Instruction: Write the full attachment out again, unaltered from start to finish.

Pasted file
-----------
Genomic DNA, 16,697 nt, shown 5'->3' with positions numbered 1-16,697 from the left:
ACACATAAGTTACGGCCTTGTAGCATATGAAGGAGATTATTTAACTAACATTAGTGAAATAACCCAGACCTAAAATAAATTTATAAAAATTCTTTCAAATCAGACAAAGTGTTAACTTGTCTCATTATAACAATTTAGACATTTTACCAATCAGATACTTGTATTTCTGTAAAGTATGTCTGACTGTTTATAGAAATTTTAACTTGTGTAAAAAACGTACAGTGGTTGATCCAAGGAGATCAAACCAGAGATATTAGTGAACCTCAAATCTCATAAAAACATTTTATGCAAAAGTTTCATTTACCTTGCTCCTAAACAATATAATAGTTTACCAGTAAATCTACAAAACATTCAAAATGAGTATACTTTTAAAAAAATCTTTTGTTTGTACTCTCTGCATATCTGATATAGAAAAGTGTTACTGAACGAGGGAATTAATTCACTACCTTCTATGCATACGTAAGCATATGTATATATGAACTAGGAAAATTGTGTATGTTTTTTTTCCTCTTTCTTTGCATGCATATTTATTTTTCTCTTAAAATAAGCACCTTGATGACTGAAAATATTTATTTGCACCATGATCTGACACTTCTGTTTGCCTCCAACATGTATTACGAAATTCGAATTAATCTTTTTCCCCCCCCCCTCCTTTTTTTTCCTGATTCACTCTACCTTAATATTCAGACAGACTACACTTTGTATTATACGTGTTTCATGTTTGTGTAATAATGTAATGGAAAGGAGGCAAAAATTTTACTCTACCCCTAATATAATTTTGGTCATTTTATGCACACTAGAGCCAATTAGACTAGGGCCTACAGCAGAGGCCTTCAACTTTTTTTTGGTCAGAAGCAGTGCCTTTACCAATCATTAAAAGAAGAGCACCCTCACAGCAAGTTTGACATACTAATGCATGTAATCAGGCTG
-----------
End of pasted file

Genomic DNA, 16,697 nt, shown 5'->3' with positions numbered 1-16,697 from the left:
ACACATAAGTTACGGCCTTGTAGCATATGAAGGAGATTATTTAACTAACATTAGTGAAATAACCCAGACCTAAAATAAATTTATAAAAATTCTTTCAAATCAGACAAAGTGTTAACTTGTCTCATTATAACAATTTAGACATTTTACCAATCAGATACTTGTATTTCTGTAAAGTATGTCTGACTGTTTATAGAAATTTTAACTTGTGTAAAAAACGTACAGTGGTTGATCCAAGGAGATCAAACCAGAGATATTAGTGAACCTCAAATCTCATAAAAACATTTTATGCAAAAGTTTCATTTACCTTGCTCCTAAACAATATAATAGTTTACCAGTAAATCTACAAAACATTCAAAATGAGTATACTTTTAAAAAAATCTTTTGTTTGTACTCTCTGCATATCTGATATAGAAAAGTGTTACTGAACGAGGGAATTAATTCACTACCTTCTATGCATACGTAAGCATATGTATATATGAACTAGGAAAATTGTGTATGTTTTTTTTCCTCTTTCTTTGCATGCATATTTATTTTTCTCTTAAAATAAGCACCTTGATGACTGAAAATATTTATTTGCACCATGATCTGACACTTCTGTTTGCCTCCAACATGTATTACGAAATTCGAATTAATCTTTTTCCCCCCCCCCTCCTTTTTTTTCCTGATTCACTCTACCTTAATATTCAGACAGACTACACTTTGTATTATACGTGTTTCATGTTTGTGTAATAATGTAATGGAAAGGAGGCAAAAATTTTACTCTACCCCTAATATAATTTTGGTCATTTTATGCACACTAGAGCCAATTAGACTAGGGCCTACAGCAGAGGCCTTCAACTTTTTTTTGGTCAGAAGCAGTGCCTTTACCAATCATTAAAAGAAGAGCACCCTCACAGCAAGTTTGACATACTAATGCATGTAATCAGGCTG